Budding asset owners need to look further afield from traditional equities and bonds and seek out bottom-up opportunities in areas such as real assets if they are to have a chance of enjoying decent returns in today's generally low rate environment, warned the head of GIC. 

Lim Chow Kiat, GIC

Liam Chow Kiat, chief executive of the Singaporean sovereign wealth fund, believes that today's 1% to 2% projected returns are equivalent to 6% to 8% of a few decades ago, meaning asset owners need to diversify their portfolios and potentially take more risk to enjoy even a mid single-digit rate of investment return. 

“You have to go below the [traditional] asset class level to find assets which have better risk-reward characteristics," he told the audience of the 2021 Imas-Bloomberg Investment Conference on Tuesday (March 9). "This is harder to do, but if you have the resources, it’s a good way to deploy.”

The chief executive of the sovereign wealth fund, which has an estimated $488 billion in assets under management according to Global SWF, stressed the importance of spreading risk in the current environment. “There is a lot of value in diversifying, especially in a world that is more and more uncertain,” he said.

Lim noted that real assets, typically defined as real estate, infrastructure and commodity assets, are one particularly important means of diversifying from low yielding fixed income while also hedging against inflation risk because their value typically moves in line with price changes.

“Diversifying across asset class and geography is a good way to approach the market,” he noted.

GIC has also been spending more time on considering how best to incorporate sustainability into its investing approach, in a similar manner to other asset owners globally.

“That [greater] emphasis on sustainability opens up the opportunity set for us," said Lim, noting that the fund is particularly focusing on the transition to renewable energy. “That’s an area in which we’re spending a lot of time trying to understand where the opportunity could be.”

He cited the example of GIC’s $2 billion investment in Duke Energy in January this year. The energy proceeds from this transaction would allow the energy company to advance a $60 billion clean energy transition plan, in line with its aim to cut carbon emissions by half by 2030.

NAVIGATING BOND VOLATILITY

One additional wrinkle that major asset owners are increasingly having to countenance is the inherent volatility in fixed income and equity markets as major economies begin to return to normal and the prospect of inflation leads to potential interest rate increases. These concerns have helped cause a rapid increase in bond yields in recent weeks.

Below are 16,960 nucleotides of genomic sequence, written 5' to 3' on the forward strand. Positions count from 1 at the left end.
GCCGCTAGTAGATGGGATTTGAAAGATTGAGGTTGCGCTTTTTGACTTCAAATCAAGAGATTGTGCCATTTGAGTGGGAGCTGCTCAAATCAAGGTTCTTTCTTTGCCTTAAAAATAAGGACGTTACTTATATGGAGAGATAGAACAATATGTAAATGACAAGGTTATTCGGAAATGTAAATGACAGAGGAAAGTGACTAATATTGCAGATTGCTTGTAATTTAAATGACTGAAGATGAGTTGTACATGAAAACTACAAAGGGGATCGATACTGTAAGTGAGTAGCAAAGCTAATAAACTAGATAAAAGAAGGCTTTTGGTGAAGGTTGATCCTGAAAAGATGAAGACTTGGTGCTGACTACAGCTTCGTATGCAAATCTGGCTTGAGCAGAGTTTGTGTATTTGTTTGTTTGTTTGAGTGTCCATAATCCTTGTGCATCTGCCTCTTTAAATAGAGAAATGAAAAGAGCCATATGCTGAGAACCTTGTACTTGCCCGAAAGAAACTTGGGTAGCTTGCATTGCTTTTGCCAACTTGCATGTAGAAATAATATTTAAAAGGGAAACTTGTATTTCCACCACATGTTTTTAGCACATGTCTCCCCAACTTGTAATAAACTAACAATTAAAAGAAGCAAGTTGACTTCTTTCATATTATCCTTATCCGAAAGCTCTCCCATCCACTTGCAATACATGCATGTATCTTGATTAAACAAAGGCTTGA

When asked about this, Lim said bond investors are right to be concerned about large the US's $1.9 trillion Covid-linked fiscal stimulus plan and its ability to cause an overheating in the form of CPI (consumer price index) inflation, asset inflation or excessive credit growth.

However, he highlighted that bond yields still remain at historically low levels. “The [current] level of bond yields is actually not that high to cause a big problem for valuations. What one has to be concerned about is whether it will move further upwards.”

While acknowledging there is pressure for rates to go higher, Lim said it was difficult to pin down a timeframe and declined to share his own projections.

While Lim concentrated his comments on mainstream markets, GIC has become increasingly well known for its assertiveness inmaking direct and co-investments. The latest research on sovereign wealth funds by Spain’s IE University and Icex-Invest, released on March 3, placed it as the world’s second most active state investor between July 2019 and September 2020, beaten only fellow Singaporean state investor Temasek.

With 46 and 60 investments, the two funds collectively represent 65% of all deals by sovereign wealth funds globally during this period.

The report also highlighted GIC’s prominence in venture capital investing and as one of the most active industrial real estate investors. Other sectors in which GIC has been active include software, fintech, and pharmaceuticals.

GIC also accounted for the biggest share deals over $1 billion reported during this period, with its participation in the Adnoc Gas Pipeline consortium, a $20 billion global energy infrastructure platform, topping the list of largest transactions by sovereign wealth funds.